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How to Talk to Children and Teenagers About War and Conflicts?

Nowadays, we live events that can be difficult to explain to the little ones. Here are some tips for talking to children and teenagers about war and other conflicts.

Mother and daughter lying on a bed

Photo: Pexels

LatinAmerican Post | Vanesa López Romero

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Leer en español: ¿Cómo hablar con niños y adolescentes sobre la guerra y los conflictos?

The world has its eyes on the current conflict between Russia and Ukraine. However, not everyone fully understands the reasons why something like this is happening. If for adults this can be complicated, especially with the big amount of information in the media and social networks, for the little ones it is even more so.

Despite their age, children and adolescents are smart enough to understand these types of events, but talking to them about it can be difficult. Therefore, if you are thinking of explaining this topic to a child or adolescent around you, here are some tips for you to do it in the best way.

These tips are based on studies and recommendations from international psychological associations such as the American Academy of Child and Adolescent Psychiatry, the National Traumatic Stress Network, and the American Psychological Association.

Before we begin, why is it important to discuss these topics?

These types of events have a direct impact on the people who live in the places where the events take place, but also on the relatives of the people who live there, on the migrants who are in other countries and even on those who perhaps have nothing to do with the conflict, they listen to the news and have mixed feelings.

Emotions such as fear, anxiety, worry or anger are the most common in these cases  And these emotions are not alien to children. It is very important that they have a safe space to speak, understand and discuss the facts without fear of feeling judged.

Likewise, it is not a secret that children and adolescents can access all kinds of information through social networks, so doubts or misunderstandings may arise. It is, then, our responsibility to guide them to consume this type of content in a conscious and responsible way. Also, keep in mind that this can have an impact on your mental and emotional health. In this regard, it is essential that from an early age they develop critical skills and learn to do emotional regulation.

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How to talk about it?

  • You go first: make sure you have processed your emotions, opinions and positions on the subject before starting a conversation with a child or adolescent. You can confuse him more if you are not clear about how you feel about it.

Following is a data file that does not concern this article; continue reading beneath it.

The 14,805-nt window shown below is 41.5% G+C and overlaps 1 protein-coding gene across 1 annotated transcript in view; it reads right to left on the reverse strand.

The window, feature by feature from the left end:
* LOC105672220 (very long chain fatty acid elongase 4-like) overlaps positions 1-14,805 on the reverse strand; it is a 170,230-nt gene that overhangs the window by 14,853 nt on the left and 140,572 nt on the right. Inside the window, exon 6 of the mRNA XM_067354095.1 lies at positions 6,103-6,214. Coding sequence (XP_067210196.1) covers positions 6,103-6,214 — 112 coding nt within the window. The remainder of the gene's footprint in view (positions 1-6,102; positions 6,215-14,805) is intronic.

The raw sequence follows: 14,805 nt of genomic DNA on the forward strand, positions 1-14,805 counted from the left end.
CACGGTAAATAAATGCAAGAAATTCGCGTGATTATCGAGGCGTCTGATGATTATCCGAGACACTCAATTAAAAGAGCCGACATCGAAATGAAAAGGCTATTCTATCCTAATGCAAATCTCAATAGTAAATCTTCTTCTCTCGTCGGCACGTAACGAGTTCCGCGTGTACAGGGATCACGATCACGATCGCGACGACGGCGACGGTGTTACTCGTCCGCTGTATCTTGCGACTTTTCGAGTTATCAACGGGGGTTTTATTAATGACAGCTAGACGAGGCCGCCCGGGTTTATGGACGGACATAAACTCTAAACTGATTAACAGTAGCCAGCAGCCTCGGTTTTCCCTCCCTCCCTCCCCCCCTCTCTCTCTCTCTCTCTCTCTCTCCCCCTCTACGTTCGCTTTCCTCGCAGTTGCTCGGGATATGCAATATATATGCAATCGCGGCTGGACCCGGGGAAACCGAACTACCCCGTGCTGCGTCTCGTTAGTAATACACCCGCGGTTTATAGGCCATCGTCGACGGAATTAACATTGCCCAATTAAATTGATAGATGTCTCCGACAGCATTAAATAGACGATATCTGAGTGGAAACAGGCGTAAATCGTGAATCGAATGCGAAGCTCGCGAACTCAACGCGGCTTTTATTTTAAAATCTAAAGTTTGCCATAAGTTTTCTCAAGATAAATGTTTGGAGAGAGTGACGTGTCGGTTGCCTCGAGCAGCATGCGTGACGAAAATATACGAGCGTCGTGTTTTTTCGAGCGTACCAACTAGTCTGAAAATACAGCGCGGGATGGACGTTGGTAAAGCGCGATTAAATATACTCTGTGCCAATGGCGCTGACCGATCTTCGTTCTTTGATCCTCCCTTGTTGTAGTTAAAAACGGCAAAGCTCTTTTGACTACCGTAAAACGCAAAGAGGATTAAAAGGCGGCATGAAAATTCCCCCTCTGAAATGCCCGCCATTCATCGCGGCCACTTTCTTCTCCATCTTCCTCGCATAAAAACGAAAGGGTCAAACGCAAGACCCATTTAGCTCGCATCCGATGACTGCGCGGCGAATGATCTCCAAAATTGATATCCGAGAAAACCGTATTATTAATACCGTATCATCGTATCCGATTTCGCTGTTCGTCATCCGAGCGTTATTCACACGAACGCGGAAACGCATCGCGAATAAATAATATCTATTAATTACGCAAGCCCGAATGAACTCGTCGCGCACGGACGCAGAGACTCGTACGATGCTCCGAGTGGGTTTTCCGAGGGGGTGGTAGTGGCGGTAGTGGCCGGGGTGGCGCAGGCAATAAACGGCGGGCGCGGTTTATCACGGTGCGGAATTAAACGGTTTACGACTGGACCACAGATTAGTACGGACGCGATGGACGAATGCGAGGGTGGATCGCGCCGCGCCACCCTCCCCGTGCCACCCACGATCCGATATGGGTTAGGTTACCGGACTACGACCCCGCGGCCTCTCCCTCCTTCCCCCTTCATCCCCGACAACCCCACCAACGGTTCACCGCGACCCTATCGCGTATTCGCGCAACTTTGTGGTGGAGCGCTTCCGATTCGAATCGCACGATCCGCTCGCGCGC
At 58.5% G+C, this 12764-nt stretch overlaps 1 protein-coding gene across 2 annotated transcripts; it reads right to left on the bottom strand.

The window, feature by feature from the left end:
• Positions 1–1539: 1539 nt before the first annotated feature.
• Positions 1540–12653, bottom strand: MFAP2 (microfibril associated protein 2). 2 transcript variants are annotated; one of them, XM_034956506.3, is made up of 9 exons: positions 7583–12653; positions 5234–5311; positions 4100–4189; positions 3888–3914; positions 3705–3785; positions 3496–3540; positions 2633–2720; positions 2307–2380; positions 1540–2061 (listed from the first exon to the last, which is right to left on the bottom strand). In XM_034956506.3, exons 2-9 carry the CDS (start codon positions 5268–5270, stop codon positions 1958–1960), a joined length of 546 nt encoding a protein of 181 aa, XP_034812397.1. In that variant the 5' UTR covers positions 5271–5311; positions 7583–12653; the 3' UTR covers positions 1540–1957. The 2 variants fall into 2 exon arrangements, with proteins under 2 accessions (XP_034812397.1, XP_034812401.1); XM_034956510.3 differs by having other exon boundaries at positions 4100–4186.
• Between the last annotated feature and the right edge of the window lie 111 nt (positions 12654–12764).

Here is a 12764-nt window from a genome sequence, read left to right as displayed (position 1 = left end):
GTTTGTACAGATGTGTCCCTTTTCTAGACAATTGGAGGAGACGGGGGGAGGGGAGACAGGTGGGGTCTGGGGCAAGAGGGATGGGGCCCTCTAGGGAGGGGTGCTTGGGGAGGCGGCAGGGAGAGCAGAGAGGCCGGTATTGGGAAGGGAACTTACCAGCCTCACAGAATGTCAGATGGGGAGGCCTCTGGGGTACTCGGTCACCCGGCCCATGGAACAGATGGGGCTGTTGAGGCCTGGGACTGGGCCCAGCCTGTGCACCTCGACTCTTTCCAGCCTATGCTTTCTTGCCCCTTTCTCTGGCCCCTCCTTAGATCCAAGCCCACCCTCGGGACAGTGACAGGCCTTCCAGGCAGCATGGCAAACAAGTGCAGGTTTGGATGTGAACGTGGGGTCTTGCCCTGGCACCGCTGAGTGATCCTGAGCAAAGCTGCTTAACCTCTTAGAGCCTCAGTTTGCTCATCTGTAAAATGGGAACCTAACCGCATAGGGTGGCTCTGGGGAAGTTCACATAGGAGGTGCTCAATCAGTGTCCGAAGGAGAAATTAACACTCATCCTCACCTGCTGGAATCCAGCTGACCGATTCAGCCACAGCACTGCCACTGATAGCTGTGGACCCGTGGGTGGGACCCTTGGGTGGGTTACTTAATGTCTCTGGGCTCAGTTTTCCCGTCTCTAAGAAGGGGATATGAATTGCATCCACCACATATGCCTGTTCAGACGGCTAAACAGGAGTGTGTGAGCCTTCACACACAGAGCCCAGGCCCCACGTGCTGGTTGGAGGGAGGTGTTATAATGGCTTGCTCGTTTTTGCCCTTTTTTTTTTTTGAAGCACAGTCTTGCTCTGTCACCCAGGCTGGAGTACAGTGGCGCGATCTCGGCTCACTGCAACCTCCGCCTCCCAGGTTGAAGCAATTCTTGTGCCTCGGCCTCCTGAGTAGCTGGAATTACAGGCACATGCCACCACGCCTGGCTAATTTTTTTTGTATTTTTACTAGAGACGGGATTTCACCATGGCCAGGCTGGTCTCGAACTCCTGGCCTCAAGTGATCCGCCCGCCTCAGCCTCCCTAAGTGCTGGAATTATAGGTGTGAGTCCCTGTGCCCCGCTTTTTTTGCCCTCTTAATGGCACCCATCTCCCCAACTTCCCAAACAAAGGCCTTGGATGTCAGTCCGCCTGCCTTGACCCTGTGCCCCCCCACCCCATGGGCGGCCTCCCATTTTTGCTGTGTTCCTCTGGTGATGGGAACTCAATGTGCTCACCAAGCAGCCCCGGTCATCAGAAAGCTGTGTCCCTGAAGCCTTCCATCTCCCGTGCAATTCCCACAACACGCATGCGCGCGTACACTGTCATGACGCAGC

• Start the conversation: the child or adolescent may have already had contact with some type of information on the subject but has not yet asked an adult about it, just as they may not know anything yet but will eventually find out. You initiate the conversation, ask him if he knows anything about what is happening.

  • Do not pressure them: perhaps this topic can touch delicate fibers in the minor, since this type of event usually reminds one of his own loss or trauma, creating a safe environment where questions can be asked and answered should go hand in hand with do not force the child to talk about it.

  • Ask, don't assume: older people usually assume how a child is feeling or not, but everyone is different and it is always better to ask before assuming. Ask questions like: “how do you feel about this?” instead of “do you feel sad?”

  • Be careful with the vocabulary: use words that the child can easily understand. Make analogies or use examples that can help bring the topic to a level where the child can feel comfortable.

  • Answer questions clearly and honestly: these types of events are accompanied by information that can be difficult to process, but in no way should you lie to children. The best thing will always be to find a way to explain a concept, no matter how difficult it may be, honestly. For this you have to take the time and be willing to answer any more questions that may arise.

  • Do not hide how you feel: empathy is the most necessary in these scenarios and a great way to develop it in the child is by reminding him that he is not the only one who feels this way. Talk about how you're feeling, what's bothering you, and let him walk with you. However, make him feel that he is in a safe environment.